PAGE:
In so doing, the Court explained that the USPS was required to “reasonably accommodate” the carrier’s religious beliefs and practices, provided it would not create an undue hardship on its business. Although such a pronouncement is not remarkable, what is remarkable is the way in which the Court defined “undue hardship.” It defined it in such a way as to reject a narrower standard that has been used for nearly 50 years. As such, the opinion broadens protections for workers who need accommodations for sincerely held religious beliefs or practices.
The case involves a plaintiff, Gerald Groff, who was employed by USPS for seven years. During his employment, USPS disciplined him for missing work on multiple Sundays for his observance of the Sunday Sabbath. Eventually, the plaintiff resigned from his job and filed a lawsuit against USPS alleging religious discrimination for the failure to accommodate his religious practices.
Under Title VII, employers must accommodate the sincerely held religious beliefs of their employees when the accommodation does not create an “undue hardship on the conduct of the employer’s business.” Prior to Groff, an accommodation caused an undue hardship on the employer if it would have required the employer to bear “more than a de minimis cost.” Based on this standard, the USPS argued that Groff’s refusal to work any Sunday would place an undue hardship on coworkers who would need to cover for him to handle the weekend workload. Although USPS has a large workforce, it had few mail carriers where Groff worked in rural Central Pennsylvania. Thus, USPS argued that allowing Groff to take every Sunday off would create an undue hardship in part because of the burden that it would put on other employees.
Many filed amicus briefs, including the EEOC’s former General Counsel and other former EEOC employees, arguing the de minimis standard effectively nullified the protections under Title VII because it is too easily met. Indeed, the Third Circuit – whose opinion led to this appeal to the Supreme Court – held that the fact that Groff’s accommodation would inconvenience his coworkers, without harm to the business, was enough to meet the de minimis standard. The appellate court noted that “poor morale among the workforce and disruption of workflow” are circumstances that “could affect an employer’s business and could constitute undue hardship.” As for Groff, he argued the standard for “undue hardship” should be “significant difficulty or expense,” which is the standard that applies to accommodation requests for a disability.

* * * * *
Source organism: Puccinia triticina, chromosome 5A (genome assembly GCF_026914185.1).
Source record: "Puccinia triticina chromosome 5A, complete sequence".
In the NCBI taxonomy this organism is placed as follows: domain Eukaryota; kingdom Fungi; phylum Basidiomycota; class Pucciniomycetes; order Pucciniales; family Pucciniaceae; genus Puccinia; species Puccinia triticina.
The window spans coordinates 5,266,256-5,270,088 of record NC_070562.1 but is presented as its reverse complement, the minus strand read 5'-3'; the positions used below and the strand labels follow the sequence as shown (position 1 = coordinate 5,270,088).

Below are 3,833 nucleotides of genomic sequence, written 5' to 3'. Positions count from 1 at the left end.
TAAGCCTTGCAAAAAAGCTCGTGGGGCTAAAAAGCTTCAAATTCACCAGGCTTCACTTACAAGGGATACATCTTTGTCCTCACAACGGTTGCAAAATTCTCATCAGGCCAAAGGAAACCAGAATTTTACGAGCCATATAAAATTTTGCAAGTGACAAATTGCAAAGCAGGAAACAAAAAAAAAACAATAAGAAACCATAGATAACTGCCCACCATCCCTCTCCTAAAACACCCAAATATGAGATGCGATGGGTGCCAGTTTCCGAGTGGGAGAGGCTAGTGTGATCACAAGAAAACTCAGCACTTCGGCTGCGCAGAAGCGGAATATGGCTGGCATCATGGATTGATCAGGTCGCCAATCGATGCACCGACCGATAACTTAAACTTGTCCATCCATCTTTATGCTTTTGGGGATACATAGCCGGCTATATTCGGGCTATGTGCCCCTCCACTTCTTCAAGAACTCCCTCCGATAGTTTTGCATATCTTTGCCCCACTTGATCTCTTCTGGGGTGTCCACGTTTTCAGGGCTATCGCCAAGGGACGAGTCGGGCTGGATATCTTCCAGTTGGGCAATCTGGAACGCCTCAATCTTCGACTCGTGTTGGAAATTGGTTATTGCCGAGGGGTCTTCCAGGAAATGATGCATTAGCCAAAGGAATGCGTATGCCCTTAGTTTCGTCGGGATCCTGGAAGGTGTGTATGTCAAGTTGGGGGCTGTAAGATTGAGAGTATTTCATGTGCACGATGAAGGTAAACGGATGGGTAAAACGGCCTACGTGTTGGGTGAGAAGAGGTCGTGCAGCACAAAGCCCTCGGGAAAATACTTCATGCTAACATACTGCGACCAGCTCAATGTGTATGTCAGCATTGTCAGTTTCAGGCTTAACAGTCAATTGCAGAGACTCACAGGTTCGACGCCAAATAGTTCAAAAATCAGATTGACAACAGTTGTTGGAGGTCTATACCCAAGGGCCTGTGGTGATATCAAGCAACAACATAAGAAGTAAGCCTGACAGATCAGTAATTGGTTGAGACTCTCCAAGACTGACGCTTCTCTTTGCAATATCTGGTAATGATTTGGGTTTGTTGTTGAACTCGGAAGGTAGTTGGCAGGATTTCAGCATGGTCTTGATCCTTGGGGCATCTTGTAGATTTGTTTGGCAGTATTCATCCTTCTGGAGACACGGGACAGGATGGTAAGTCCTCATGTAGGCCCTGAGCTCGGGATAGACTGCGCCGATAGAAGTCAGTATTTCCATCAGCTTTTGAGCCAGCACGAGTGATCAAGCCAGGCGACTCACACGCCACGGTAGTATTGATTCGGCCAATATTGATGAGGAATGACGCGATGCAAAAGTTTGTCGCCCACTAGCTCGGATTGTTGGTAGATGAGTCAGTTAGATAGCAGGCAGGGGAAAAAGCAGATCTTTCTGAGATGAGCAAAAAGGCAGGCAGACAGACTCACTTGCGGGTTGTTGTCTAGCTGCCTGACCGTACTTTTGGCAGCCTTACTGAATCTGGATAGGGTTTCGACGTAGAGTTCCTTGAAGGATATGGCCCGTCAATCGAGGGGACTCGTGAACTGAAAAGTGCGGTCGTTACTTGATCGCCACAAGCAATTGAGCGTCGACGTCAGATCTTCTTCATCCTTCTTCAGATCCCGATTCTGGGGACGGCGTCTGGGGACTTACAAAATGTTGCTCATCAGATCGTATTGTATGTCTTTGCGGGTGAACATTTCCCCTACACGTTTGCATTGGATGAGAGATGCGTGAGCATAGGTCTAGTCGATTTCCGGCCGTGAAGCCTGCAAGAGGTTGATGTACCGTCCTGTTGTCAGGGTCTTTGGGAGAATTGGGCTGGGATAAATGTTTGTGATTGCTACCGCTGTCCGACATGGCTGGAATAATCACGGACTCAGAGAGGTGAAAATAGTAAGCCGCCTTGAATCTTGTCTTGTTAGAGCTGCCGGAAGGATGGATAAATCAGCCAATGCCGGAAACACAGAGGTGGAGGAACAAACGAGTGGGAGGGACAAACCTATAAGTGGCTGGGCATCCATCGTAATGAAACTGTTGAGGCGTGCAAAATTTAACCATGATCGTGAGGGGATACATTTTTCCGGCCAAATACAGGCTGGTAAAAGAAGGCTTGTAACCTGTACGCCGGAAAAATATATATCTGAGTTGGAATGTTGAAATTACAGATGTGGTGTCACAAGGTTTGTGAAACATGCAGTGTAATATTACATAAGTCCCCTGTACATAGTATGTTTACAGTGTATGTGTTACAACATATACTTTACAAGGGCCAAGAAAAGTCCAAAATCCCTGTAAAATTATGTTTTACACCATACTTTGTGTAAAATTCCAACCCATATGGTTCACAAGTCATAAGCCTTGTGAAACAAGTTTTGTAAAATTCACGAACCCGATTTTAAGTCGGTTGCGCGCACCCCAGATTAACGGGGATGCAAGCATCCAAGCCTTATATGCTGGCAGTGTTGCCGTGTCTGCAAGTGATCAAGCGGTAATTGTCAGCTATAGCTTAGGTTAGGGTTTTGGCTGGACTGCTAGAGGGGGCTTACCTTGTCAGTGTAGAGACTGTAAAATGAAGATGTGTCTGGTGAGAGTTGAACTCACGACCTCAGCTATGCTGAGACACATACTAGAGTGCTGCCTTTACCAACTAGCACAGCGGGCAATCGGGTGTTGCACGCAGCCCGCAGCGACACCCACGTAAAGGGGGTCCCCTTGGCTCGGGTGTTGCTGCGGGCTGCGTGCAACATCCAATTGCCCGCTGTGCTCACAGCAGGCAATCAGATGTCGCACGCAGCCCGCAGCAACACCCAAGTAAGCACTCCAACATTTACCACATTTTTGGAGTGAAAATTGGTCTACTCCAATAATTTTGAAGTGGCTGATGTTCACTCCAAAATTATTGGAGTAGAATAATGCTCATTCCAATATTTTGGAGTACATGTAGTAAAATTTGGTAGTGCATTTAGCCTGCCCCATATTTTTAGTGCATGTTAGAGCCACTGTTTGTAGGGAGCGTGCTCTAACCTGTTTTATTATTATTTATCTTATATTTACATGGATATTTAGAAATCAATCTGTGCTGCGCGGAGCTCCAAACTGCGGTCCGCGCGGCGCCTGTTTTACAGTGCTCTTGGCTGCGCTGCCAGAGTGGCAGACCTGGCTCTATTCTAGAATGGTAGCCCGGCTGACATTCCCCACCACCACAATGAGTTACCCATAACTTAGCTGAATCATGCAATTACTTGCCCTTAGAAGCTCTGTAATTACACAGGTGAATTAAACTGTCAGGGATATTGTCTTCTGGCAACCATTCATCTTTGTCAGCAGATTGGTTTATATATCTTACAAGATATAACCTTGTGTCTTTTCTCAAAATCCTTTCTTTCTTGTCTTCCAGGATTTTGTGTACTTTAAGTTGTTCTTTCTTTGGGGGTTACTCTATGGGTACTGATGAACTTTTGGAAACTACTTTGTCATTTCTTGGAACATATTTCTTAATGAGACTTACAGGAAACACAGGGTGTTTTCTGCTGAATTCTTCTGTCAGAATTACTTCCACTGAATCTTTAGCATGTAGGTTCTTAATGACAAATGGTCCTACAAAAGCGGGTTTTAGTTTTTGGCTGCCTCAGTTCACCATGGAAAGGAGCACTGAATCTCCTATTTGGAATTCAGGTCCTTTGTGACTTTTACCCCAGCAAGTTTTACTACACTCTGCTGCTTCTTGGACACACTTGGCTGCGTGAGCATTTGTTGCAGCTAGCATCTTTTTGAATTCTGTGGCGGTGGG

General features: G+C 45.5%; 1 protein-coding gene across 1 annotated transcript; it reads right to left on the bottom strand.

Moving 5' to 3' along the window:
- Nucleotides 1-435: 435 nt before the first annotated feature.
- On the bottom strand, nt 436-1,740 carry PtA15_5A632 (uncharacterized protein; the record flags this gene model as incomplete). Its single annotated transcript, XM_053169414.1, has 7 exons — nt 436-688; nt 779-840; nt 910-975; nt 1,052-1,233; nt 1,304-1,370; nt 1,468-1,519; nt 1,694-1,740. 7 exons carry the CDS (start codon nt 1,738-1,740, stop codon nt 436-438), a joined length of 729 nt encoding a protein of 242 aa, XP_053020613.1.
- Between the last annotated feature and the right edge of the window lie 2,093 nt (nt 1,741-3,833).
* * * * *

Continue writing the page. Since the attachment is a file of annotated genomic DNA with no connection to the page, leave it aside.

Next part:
On Thursday, the Court rejected both the USPS’s and Groff’s standards. Instead, it held that “an employer must show that the burden on granting an accommodation would result in substantial increased costs in relation to the conduct of its particular business.” In applying this new standard, the Court explained that employers must take into account all relevant factors in each situation, including the practical impact of the proposed accommodation given the “size and operating cost” of the employer. In Groff’s situation, forcing employees to work overtime would not constitute an undue hardship. That said, the Court declined to decide whether that meant that Groff’s accommodation still posed an undue hardship to USPS under the new standard. Instead, the Court remanded the case to the Third Circuit for that determination.
This Supreme Court decision, as well as the Third Circuit decision that will come in this case and many other decisions applying the new standard, likely will pave the way for increased religious accommodations in the workplace. Therefore, at a minimum, employers should review their current accommodation policies and practices and revise them to account for the more onerous standard for undue burden that employers must now meet before denying a religious accommodation. Should employers have any questions regarding how to apply the new standard, they should consult experienced employment counsel.